12. Underproduction implies that for the last unit produced
a. Marginal social benefit exceeds marginal social cost
b. Marginal social benefit equals marginal social cost
c. Marginal social cost exceeds marginal social benefit.
d. The deadweight loss is zero.
13. A rent ceiling set above the equilibrium rent
a. Restricts the quantity demanded but not the quantity supplied
b. Restricts the quantity supplied but not the quantity demanded.
c. Restricts both the quantity demanded and the quantity supplied.
d. Has no effect.
14. If the minimum wage is set above the equilibrium wage, a supply
and demand diagram of the low-skilled labor market will show
a. A vertical distance.
b. A horizontal distance.
c. The area of a rectangle.
d. The area of a triangle.
15. A sales tax will be divided so that
a. The buyers pay the full amount if supply is perfectly inelastic.
b. The sellers pay the full amount if supply is perfectly inelastic.
c. The sellers pay the full amount if supply is perfectly elastic.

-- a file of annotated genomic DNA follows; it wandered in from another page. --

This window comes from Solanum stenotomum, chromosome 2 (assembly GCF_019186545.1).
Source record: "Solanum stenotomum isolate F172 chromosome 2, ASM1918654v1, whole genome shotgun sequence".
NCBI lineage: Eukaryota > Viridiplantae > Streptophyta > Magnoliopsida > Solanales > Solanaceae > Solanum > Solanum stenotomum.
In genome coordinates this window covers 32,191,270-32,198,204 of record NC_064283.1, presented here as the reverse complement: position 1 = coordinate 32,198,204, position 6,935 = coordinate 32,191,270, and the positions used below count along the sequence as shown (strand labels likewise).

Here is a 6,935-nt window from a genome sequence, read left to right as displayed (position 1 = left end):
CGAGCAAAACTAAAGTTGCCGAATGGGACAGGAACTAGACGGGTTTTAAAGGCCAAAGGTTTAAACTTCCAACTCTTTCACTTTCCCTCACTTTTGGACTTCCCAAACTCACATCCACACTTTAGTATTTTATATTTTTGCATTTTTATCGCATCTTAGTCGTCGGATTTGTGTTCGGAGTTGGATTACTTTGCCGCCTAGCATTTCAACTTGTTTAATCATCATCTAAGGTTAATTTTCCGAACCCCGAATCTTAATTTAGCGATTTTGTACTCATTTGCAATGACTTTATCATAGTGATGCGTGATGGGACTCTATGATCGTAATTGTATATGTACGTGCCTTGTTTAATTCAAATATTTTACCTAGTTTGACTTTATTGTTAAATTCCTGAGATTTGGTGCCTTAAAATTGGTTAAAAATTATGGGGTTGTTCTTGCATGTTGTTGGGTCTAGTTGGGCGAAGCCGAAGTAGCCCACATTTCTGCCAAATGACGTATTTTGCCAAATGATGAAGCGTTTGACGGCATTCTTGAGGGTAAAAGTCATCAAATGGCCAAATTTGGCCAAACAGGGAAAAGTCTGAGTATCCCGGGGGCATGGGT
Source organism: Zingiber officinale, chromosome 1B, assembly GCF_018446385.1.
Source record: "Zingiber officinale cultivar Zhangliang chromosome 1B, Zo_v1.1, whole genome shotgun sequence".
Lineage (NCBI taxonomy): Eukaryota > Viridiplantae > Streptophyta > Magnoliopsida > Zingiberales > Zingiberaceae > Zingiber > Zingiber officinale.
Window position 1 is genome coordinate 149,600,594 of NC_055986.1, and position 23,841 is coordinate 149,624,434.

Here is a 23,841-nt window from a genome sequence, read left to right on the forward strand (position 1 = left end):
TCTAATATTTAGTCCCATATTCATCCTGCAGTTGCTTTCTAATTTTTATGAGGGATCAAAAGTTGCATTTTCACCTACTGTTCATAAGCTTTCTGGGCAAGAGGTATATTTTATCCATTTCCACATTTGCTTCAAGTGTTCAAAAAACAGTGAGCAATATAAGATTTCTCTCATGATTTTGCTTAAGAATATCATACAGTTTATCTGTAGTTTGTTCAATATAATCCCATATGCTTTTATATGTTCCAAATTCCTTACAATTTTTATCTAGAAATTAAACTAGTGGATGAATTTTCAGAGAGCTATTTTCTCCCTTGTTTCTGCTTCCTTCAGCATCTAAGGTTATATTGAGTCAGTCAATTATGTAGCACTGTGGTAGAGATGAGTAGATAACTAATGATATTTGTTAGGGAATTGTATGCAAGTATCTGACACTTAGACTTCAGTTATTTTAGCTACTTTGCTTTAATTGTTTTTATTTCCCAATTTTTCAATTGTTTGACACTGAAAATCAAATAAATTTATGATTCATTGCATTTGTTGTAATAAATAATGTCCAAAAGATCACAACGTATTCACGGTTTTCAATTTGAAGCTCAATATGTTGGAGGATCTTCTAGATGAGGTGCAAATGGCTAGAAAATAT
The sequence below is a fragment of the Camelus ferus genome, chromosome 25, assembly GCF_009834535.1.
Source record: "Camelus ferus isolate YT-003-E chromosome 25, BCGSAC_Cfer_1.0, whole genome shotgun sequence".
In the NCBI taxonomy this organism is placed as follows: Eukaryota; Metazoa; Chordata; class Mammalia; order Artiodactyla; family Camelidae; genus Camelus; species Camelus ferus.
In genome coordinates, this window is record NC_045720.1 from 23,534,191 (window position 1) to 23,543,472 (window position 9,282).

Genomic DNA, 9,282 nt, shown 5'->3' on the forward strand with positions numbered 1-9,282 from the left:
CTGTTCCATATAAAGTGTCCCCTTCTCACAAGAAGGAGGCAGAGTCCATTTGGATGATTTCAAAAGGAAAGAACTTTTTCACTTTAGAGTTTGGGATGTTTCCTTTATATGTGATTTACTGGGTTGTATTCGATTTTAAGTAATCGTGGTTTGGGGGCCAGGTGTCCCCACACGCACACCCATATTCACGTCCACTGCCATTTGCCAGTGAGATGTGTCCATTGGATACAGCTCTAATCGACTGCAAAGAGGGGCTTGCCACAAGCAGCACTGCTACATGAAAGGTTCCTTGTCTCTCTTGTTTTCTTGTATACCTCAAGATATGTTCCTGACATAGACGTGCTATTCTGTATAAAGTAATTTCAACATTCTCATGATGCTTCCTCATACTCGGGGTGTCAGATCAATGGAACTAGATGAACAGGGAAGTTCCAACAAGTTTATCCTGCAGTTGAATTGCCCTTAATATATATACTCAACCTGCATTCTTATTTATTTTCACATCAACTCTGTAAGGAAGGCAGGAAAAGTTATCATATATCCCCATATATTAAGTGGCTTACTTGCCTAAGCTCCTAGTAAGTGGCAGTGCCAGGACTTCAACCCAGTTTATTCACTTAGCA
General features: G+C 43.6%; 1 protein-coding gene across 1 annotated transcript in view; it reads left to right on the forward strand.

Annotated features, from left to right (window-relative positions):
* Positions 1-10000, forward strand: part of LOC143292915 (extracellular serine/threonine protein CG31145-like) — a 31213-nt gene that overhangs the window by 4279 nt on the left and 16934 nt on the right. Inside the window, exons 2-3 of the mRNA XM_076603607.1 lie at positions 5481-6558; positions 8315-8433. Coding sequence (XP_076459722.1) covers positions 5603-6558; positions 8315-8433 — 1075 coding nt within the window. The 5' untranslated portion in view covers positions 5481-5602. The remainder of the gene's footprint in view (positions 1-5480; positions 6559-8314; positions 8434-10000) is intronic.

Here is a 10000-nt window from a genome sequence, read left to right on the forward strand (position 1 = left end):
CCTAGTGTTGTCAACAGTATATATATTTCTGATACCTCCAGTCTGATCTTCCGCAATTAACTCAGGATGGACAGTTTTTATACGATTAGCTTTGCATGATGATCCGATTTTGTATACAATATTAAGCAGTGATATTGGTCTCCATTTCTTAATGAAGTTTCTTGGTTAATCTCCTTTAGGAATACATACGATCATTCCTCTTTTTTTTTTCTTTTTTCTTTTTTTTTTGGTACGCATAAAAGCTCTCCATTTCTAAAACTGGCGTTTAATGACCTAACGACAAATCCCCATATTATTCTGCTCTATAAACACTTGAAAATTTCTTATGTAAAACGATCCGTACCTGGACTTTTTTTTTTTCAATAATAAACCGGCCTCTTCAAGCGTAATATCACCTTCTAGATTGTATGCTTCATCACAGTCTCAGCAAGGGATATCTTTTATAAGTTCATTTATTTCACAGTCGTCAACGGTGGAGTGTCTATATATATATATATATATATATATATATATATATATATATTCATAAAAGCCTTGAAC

d. Both buyers and sellers pay some of the tax if supply is perfectly elastic.
16. Dean spends all his income on movies and soda. Movies cost $6 each and sodas cost $0.50 a can. In a diagram with movies on the horizontal axis and sodas on the vertical axis, Dean's budge line
a. Becomes steeper to the right.
b. Becomes shallower to the right.
c. Has a constant positive slope.
d. Has constant negative slope.
17. Sarah consumes only strawberries and cream, and she is spending
all of her income. Her marginal utility of her last dish of strawberries is 200 and her marginal utility of her last pint of cream is 200. The price of strawberries is $1.00 per dish and the price of cream is $2.00 per pint. To maximize her utility, Sarah should
a. Buy more strawberries and less cream.
b. Buy more cream and fewer strawberries.
c. Not change her purchases of strawberries and cream.
d. Definitely buy no cream at her consumer equilibrium.
18. Marginal utility theory concludes that a decrease in the price of a good increases the quantity demanded and
a. Increases the demand for substitutes
b. Decreases the demand for complements.
c. Increases income.